Personally, I was guilty for 21 years labeling an athlete as a role model.  Through adolescence and the beginning years of emerging adulthood, my idol was Brett Favre.  My eyes were glued to the TV anytime he was on the football field.  I cheered him on for every touchdown and listened to every word he spoke during post-game press conferences as if he was speaking to me.   Favre’s impact on me went further than his dominance on the field; it was his ability to overcome adverse situations that stood out to me.  He would selflessly fight through the pain of a broken thumb or ankle and lead his team to victory.  The resilience Favre presented by throwing four touchdowns the day after his father died inspired me to become mentally stronger.   Favre was my role model, and I did not see any problems with that. However, it dawned on me the day Favre retired; who will inspire me now?   When I am in a rough patch, who will be the person to give me advice?  I could not call him, nor could I watch him in weekly press conferences.
This is one of the obstacles with males accepting professional athletes as primary role models; they are temporary.  Athletes can motivate you by their breathtaking performances or graceful press conferences, but will never be there to support students in everyday life.  “As student affairs professionals, we need to help these male students find role models that allow individuals to engage in intimate conversations” (T. Wells, personal communication, September 5, 2013).  College males need validation from upperclassmen, professional staff, or local successors in the institutional environment to give students quality direction and advice. Furthermore, it is why we need to find role models for males early into their higher educational experience.  Validation is most influential at the beginning of a student’s college experience (Evans, Forney, Guido, Patton, & Renn, 2010).  Focusing on the first-year experience will allow higher educational institutions to promote this movement.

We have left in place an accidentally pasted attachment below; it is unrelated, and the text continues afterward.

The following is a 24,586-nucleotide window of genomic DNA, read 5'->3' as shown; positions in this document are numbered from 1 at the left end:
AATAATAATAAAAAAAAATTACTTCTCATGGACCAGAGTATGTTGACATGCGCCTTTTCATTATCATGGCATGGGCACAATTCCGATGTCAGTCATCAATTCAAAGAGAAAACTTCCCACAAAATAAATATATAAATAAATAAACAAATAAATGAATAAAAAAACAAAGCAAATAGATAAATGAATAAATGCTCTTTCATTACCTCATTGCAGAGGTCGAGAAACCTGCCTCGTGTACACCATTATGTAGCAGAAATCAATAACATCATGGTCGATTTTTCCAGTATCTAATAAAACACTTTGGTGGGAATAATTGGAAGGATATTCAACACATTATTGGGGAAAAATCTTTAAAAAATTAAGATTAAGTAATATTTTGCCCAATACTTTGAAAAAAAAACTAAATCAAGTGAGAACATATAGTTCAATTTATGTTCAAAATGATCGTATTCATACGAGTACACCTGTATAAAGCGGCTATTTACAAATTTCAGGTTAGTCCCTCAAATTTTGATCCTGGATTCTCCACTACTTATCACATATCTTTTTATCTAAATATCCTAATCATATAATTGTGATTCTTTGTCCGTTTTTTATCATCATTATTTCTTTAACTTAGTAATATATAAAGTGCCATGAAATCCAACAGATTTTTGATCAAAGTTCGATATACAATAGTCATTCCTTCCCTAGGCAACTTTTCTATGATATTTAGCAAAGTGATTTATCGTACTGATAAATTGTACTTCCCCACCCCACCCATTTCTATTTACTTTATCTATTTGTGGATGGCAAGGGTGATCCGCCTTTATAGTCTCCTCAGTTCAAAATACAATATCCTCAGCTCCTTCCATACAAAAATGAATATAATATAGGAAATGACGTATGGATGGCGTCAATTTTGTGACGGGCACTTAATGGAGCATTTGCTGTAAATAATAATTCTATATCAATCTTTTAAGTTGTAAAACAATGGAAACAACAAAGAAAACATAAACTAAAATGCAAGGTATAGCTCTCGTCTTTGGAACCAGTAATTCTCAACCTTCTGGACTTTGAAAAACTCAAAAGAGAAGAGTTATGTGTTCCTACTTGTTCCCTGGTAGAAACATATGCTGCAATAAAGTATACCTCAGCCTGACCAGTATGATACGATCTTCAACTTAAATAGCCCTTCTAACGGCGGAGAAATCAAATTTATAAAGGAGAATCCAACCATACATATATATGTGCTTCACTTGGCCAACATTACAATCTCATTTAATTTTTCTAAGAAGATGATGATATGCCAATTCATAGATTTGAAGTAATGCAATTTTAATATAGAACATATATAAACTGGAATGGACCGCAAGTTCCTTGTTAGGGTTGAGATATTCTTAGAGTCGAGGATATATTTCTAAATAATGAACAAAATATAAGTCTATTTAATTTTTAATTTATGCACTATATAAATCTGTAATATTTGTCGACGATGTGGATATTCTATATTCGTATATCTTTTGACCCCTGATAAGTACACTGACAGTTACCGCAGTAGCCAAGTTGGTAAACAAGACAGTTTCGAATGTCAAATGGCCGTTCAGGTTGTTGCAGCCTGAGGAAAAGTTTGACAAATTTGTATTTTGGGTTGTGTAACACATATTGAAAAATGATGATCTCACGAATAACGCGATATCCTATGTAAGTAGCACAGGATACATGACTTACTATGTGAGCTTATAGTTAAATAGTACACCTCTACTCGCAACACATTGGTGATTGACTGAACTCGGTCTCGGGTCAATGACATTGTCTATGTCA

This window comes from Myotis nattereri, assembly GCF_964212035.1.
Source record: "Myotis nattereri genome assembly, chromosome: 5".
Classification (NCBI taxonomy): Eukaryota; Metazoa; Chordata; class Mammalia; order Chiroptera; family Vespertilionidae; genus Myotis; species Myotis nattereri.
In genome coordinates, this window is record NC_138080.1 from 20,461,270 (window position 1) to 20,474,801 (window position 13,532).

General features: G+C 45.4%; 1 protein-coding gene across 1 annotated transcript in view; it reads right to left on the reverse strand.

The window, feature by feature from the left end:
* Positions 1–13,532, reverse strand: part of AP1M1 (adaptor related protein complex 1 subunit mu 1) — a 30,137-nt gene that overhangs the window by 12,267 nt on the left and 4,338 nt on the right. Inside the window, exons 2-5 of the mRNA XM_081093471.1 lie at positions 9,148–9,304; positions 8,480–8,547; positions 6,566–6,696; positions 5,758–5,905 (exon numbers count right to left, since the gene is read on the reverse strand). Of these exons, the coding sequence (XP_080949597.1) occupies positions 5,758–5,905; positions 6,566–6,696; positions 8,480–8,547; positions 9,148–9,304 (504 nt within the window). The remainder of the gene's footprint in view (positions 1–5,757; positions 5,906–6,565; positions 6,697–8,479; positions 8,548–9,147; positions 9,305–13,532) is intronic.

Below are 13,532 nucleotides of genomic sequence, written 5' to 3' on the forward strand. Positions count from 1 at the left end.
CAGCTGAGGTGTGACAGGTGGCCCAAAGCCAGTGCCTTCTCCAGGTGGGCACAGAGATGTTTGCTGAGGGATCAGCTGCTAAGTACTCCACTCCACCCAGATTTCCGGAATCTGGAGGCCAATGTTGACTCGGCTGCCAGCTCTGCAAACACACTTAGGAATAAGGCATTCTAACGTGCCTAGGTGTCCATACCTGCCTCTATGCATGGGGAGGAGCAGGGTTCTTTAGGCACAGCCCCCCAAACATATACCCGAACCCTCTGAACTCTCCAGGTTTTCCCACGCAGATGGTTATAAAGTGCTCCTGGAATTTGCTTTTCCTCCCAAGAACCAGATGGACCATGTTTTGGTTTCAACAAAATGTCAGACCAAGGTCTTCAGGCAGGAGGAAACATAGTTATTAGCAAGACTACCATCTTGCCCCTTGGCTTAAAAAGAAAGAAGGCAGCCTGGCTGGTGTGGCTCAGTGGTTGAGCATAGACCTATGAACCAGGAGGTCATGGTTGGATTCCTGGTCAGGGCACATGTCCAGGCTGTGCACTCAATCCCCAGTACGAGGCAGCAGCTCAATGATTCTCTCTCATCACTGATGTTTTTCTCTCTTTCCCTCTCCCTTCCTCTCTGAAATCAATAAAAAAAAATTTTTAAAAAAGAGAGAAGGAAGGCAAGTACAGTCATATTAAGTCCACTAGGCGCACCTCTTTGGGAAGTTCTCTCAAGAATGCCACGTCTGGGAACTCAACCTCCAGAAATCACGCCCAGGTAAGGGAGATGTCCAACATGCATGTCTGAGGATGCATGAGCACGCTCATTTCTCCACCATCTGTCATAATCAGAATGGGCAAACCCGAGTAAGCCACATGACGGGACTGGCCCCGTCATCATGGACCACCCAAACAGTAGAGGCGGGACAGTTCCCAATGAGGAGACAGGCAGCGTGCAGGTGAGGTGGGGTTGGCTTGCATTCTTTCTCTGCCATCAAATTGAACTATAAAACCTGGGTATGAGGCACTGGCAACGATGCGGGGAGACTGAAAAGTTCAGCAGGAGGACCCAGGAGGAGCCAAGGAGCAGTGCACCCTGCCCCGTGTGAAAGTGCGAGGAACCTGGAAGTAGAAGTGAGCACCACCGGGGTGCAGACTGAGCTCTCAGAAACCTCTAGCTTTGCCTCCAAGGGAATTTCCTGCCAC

In reflection of my first year in college, I realize that the absence of a role model delayed my potential. I did not have anyone in the community that could give me advice on academics or allow me to share my emotions. For the first three years of college I did not have a role model. As a student who had a high grade point average and multiple national championships in powerlifting, it did not seem like a role model would have affected me. However, I had an Achilles heel; I had no clue what my occupation would be after college. Entering my first senior year, I changed my major eight times ranging from business to biology. At the time, I was planning to apply to physical therapy school, but I was still not confident in choosing that path.